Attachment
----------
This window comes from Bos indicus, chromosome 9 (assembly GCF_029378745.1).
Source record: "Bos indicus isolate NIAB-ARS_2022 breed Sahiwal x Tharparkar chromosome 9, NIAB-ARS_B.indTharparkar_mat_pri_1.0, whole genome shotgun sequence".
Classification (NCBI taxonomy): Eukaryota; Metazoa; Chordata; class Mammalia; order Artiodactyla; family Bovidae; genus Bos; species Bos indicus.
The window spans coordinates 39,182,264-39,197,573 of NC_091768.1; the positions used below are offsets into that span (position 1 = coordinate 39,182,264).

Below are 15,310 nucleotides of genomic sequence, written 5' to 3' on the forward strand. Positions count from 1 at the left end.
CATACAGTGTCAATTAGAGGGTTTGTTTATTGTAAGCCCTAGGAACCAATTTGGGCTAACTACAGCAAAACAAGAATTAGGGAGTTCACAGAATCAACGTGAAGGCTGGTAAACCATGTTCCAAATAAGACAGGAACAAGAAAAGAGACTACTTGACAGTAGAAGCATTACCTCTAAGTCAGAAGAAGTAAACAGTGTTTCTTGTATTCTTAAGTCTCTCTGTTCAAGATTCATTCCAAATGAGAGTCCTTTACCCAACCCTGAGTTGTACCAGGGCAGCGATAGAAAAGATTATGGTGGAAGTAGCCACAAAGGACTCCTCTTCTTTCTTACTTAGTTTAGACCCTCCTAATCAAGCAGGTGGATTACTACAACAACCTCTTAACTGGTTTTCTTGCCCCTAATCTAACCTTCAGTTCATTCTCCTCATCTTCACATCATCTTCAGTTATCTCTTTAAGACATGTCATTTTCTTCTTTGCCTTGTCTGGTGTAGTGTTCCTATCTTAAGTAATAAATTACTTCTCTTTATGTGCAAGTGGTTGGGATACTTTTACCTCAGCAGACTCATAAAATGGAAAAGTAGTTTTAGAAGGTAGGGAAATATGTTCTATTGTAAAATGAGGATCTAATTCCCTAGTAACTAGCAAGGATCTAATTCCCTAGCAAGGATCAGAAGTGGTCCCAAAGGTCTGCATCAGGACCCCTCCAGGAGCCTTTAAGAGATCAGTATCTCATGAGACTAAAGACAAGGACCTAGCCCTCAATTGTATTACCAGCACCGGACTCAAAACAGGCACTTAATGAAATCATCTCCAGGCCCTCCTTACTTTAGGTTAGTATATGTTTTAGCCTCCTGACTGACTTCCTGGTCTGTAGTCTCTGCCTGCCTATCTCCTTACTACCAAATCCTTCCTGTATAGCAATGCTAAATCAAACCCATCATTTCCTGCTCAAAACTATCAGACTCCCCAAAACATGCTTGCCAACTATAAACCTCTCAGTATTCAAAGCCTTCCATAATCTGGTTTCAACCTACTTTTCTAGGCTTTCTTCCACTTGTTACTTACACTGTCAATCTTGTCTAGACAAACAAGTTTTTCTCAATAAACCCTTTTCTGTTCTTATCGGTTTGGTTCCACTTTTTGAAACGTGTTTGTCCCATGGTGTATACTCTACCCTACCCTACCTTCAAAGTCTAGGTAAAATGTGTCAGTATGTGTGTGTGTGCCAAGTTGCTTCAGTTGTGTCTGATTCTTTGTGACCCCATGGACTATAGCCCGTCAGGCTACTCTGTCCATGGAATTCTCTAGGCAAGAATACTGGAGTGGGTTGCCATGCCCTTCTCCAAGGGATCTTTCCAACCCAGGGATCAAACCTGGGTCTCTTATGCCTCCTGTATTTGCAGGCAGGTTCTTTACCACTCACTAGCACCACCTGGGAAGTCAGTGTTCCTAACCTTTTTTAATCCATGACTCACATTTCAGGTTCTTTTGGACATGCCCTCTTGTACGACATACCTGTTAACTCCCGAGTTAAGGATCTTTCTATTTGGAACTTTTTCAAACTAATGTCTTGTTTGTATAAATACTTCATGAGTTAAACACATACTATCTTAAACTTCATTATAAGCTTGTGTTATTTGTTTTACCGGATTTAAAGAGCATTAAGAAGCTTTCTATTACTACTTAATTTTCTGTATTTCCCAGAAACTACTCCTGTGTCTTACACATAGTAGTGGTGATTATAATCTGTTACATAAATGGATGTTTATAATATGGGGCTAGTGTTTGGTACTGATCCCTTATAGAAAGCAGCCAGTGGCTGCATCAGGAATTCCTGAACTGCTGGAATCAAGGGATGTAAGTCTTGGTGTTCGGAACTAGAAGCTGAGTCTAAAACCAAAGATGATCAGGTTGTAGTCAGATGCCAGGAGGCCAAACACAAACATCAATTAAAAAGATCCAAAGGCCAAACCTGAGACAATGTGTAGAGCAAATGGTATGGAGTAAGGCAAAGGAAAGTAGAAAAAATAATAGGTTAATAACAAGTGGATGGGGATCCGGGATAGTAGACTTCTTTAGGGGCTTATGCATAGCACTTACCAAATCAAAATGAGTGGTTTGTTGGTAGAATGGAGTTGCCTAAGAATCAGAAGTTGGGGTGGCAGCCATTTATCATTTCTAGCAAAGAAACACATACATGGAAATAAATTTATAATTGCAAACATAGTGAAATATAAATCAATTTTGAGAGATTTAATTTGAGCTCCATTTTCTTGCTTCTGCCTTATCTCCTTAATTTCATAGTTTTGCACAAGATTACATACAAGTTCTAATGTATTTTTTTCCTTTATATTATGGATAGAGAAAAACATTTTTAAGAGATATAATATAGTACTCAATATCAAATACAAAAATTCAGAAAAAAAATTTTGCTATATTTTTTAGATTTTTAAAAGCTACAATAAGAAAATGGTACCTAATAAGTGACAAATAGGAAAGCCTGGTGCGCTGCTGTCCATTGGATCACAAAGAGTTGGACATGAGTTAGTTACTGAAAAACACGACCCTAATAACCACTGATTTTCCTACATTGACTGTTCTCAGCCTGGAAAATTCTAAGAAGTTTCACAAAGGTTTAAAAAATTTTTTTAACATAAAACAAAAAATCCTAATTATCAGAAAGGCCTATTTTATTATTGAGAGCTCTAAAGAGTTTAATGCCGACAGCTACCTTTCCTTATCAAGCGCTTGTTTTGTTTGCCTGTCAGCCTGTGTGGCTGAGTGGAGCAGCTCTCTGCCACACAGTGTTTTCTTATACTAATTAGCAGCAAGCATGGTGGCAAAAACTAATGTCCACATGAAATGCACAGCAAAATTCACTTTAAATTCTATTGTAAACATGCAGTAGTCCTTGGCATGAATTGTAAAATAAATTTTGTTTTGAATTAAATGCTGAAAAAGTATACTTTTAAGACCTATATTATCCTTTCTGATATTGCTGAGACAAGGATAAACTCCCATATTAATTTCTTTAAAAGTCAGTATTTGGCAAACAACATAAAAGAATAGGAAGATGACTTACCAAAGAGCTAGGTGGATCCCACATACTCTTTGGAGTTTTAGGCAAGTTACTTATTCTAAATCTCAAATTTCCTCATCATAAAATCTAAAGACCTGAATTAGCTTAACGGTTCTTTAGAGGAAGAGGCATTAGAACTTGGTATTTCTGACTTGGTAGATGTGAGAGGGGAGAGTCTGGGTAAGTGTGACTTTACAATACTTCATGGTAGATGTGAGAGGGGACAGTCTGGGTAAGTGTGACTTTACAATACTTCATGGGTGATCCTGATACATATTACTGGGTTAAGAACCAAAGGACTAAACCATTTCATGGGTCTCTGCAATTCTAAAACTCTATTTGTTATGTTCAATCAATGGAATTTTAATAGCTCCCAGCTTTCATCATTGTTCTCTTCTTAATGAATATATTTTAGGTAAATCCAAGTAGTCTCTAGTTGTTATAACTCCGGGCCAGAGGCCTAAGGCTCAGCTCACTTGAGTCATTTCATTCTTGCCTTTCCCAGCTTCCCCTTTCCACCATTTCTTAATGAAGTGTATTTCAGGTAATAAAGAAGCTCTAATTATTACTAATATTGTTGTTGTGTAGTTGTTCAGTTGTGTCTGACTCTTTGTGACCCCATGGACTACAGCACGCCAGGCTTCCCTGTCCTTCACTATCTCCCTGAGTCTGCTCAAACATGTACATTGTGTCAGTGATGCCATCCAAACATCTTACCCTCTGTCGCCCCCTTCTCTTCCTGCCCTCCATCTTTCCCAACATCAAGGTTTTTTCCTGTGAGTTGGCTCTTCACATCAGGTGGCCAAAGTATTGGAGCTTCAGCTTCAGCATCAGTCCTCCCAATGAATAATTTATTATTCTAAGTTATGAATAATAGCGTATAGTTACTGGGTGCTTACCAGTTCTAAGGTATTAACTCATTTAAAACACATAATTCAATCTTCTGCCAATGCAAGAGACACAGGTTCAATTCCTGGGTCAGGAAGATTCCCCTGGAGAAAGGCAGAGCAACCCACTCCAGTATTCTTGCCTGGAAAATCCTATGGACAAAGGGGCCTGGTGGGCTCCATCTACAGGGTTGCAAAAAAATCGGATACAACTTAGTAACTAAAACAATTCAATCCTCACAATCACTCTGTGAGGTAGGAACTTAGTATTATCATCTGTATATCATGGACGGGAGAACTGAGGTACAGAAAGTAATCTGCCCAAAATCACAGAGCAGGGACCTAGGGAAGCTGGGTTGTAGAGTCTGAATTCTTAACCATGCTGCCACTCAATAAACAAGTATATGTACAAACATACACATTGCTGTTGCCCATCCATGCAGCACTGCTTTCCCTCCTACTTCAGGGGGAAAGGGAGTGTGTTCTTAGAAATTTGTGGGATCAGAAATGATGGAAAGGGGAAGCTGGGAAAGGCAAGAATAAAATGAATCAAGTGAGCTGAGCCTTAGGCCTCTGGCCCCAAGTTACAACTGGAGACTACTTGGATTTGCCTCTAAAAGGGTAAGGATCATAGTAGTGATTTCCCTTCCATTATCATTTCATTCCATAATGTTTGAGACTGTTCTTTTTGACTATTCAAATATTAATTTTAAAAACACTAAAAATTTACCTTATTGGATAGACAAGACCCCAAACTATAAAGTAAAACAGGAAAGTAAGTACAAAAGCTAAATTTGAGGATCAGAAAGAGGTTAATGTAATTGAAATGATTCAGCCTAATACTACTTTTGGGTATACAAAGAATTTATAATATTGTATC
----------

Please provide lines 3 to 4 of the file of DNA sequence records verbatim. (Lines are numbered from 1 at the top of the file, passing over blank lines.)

Classification (NCBI taxonomy): Eukaryota; Metazoa; Chordata; class Mammalia; order Artiodactyla; family Bovidae; genus Bos; species Bos indicus.
The window spans coordinates 39,182,264-39,197,573 of NC_091768.1; the positions used below are offsets into that span (position 1 = coordinate 39,182,264).